Engine Management System ( Ems )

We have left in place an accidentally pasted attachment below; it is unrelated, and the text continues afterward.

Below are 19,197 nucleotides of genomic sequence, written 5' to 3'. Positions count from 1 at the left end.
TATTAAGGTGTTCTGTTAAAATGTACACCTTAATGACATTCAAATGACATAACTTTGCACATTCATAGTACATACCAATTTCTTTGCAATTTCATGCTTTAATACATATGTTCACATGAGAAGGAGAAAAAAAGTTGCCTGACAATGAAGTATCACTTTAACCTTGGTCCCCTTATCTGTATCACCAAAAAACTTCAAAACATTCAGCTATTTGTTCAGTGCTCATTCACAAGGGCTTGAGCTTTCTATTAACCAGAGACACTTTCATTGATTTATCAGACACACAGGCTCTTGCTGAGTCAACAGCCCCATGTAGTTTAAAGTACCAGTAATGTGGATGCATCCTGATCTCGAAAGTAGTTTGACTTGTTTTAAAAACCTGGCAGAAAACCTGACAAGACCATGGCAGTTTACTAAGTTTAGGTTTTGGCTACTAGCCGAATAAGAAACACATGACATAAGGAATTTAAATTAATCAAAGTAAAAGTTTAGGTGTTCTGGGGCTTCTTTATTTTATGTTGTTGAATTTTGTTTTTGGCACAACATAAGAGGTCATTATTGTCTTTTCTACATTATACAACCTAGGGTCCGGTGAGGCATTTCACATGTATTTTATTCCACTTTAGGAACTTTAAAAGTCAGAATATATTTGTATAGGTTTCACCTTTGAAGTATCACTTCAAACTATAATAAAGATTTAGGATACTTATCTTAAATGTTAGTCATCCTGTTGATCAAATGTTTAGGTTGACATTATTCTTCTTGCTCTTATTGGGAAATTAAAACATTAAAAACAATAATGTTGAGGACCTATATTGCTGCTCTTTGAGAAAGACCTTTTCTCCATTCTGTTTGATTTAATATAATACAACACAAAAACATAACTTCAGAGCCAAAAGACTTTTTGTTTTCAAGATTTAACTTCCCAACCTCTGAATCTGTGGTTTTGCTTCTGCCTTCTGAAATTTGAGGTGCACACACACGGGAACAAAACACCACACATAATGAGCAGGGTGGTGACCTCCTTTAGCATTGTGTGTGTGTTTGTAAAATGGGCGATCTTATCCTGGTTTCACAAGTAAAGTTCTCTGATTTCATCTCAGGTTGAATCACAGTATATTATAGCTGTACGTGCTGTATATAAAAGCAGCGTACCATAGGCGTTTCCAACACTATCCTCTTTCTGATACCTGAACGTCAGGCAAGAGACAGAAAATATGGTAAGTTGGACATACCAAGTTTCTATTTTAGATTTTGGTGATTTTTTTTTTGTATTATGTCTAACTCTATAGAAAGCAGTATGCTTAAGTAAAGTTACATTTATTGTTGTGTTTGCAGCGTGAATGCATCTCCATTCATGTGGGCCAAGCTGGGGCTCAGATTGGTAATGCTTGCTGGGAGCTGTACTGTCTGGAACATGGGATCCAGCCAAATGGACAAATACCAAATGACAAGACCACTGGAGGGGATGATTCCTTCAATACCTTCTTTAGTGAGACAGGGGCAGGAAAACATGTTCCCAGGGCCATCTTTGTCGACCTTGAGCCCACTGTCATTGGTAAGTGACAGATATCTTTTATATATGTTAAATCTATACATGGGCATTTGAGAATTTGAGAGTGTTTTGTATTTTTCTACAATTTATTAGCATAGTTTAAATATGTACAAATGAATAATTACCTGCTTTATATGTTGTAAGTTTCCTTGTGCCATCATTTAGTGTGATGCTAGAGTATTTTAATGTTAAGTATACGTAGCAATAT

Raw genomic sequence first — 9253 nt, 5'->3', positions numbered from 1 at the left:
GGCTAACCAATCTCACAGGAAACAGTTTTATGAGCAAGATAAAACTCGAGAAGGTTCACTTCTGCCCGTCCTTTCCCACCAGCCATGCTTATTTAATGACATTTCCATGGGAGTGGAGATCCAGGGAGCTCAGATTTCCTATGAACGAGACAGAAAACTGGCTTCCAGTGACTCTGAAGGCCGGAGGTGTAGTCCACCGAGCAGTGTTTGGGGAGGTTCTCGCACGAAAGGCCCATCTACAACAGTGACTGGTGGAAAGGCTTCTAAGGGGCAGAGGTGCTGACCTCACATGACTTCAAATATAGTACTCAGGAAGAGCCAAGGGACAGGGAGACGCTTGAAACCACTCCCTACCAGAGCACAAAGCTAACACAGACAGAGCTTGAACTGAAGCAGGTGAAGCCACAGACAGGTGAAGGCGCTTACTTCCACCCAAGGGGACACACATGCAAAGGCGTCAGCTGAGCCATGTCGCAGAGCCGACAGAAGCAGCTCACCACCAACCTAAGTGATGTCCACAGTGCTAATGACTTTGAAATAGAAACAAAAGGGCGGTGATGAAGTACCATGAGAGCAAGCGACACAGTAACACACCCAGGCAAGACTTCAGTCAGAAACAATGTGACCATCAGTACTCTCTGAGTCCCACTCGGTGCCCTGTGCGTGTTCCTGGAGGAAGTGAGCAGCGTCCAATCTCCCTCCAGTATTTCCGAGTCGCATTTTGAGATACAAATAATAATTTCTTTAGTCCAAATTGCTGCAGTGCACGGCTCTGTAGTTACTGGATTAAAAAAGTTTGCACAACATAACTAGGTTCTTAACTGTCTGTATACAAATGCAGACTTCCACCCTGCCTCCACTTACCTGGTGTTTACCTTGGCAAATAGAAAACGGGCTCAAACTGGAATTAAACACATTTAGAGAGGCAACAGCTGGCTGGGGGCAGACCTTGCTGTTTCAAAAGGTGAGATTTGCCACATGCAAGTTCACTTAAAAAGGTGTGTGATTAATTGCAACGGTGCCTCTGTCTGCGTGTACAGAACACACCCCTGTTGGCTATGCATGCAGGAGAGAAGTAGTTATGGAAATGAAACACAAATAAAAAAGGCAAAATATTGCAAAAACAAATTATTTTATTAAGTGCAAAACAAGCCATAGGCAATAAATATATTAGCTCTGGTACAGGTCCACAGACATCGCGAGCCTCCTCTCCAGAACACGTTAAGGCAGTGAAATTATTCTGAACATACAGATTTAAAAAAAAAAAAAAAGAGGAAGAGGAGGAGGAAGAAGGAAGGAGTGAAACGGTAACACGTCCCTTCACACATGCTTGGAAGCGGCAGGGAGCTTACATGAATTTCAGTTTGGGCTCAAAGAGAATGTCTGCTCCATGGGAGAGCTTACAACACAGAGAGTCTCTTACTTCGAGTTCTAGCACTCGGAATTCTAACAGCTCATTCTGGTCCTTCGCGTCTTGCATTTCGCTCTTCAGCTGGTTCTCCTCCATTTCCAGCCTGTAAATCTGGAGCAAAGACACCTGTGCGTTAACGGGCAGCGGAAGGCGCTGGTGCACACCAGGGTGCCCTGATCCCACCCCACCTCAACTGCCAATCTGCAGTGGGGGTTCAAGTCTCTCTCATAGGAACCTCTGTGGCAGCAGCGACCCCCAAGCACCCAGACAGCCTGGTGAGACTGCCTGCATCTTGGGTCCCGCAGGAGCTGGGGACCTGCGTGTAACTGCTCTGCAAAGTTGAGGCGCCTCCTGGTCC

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With a tougher legislation and the need for cleaner and more economical engine operation, it has become increasingly more difficult to design an engine which can be compatible with the new requirements. Engine Management System (EMS) is an integrated electrical system which can achieve this by closely monitoring the operation of an engine. It monitors and controls all the key functions of the engine and the exhaust aftertreatment system for a cleaner, more efficient and high power output operation. EMS controls key systems such as fuel injection, turbocharging and exhaust gas recirculation. 1 Air subsystem Air subsystem is a key factor in determining torque output and, engine performance. More the cylinder charged with clean air, the higher the maximum possible engine power output. Figure 1 shows the main components of an air subsystem: The air filter prevents particles and dust from entering the engine in order to reduce wear in the bearings, piston rings, cylinder walls. It also prevents higher fuel consumption and pollutant emissions which result from particles in the engine. Then supercharging/turbocharging is utilised to increase the power output from the engine by drawing pressurised air under force into the cylinders thus higher air mass. This has a great effect in reducing the fuel consumption and exhaust-gas emission rates. Compressing the air by the turbocharger, leads to excess heat which has a negative effect on cylinder charge. Downstream of the

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